Well, many of us ardent Indian cricket fans will be quick to point out that the first man to notch up a ton against the pink ball was Virat Kohli. Surely, Kohli did score a magnificent century in the First Pink-ball Test that India played against Bangladesh at the Eden Gardens in Kolkata on Nov 23, 2019.
But are we missing something? Rather, are we conveniently ignoring the truth?
A forgotten fact is that the first Indian to score a century in a competitive match played with the pink ball was Rahul Sharad Dravid- an epitome of defiance in Indian cricket, not the current Indian captain, with all due respect.
Kohli’s prowess against white or red-ball cricket is unmatched. The numbers are are there. And when he brought out a fine century versus the pink-ball, it only reaffirmed his status as the numero uno batsman in the world.
But Rahul Dravid, who turns 48 today, was no less- remember?
What’s interesting is that how in the age where number obsession is as common a sight as traffic in urban India, we tend to forget actuality.
Dravid- the man we remembered recently when the Australians ran over India in Oz- was the first man to establish ‘pink credentials.’
Here’s what actually happened:
It was a contest that one probably may not remember all that well it being held back in the day, circa 2011.
The contest was held at Sheikh Zayed Stadium in Abu Dhabi, against Nottinghamshire. It was a curtain raiser game ahead of the English county season in which the pink ball was being trialed for the 1st time. Rahul Dravid, having got out for a two-ball duck in the first innings, came up with a classy century in the next.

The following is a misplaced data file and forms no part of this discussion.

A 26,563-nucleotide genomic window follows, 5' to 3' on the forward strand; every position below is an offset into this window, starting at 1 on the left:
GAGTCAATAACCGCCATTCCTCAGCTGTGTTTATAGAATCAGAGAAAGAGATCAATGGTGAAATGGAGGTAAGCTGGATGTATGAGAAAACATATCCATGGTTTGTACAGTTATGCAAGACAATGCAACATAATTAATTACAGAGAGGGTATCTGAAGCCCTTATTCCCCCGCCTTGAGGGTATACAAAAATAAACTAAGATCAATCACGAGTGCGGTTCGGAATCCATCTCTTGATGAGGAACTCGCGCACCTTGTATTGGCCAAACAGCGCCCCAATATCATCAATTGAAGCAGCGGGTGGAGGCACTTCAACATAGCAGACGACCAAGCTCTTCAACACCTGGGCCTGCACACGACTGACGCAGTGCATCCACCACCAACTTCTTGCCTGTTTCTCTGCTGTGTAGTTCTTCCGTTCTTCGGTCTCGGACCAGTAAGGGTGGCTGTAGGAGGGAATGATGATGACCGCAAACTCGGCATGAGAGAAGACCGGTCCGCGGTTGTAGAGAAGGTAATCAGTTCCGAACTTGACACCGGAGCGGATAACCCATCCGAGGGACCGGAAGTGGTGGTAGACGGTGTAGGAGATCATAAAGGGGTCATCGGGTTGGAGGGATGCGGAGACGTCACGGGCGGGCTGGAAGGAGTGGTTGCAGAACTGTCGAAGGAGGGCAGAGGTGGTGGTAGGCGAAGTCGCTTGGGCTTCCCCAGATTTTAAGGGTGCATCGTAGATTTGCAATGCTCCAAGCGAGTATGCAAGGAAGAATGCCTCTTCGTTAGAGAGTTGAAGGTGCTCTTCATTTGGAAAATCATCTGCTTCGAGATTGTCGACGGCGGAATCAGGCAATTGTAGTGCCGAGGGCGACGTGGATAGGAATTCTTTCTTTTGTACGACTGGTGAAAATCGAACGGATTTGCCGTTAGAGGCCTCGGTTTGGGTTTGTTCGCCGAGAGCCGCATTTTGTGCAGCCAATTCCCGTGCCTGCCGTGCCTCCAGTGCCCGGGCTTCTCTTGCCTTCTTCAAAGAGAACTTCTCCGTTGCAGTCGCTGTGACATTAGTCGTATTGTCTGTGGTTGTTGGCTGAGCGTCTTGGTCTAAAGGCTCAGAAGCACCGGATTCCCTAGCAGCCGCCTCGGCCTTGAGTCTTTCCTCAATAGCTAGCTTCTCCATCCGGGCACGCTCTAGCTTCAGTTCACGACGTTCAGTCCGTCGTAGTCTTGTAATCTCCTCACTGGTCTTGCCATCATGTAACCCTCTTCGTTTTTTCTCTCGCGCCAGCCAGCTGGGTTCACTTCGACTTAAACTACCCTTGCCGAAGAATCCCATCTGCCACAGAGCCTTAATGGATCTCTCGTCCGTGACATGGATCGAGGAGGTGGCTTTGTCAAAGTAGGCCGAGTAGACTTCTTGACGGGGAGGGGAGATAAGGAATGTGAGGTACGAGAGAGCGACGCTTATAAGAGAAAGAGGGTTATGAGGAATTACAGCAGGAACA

His 106 was the highest score of the match as the MCC won by a massive 174 runs.
The MCC team had the likes of Mohammed Nabi of Afganistan, Australia’s Chris Rogers and the current number one T20 batsmen in the world, David Malan.
Surely, these un-ordinary names made the contest a fascinating one.
So while it will always be Virat Kohli as the First Indian to surpass a three figure mark in a pink ball Test match, the honour- lest you still allow bias to override facts- shall rest with the man considered to be India’s best #3.
As has often been the case, the man who saved India the blues during his playing days and still steps up when it comes to batting for the good causes (and playing the mentor), it was Rahul Dravid who was the torch bearer in this one.
And not the greatest batsman in contemporary cricket Virat Kohli.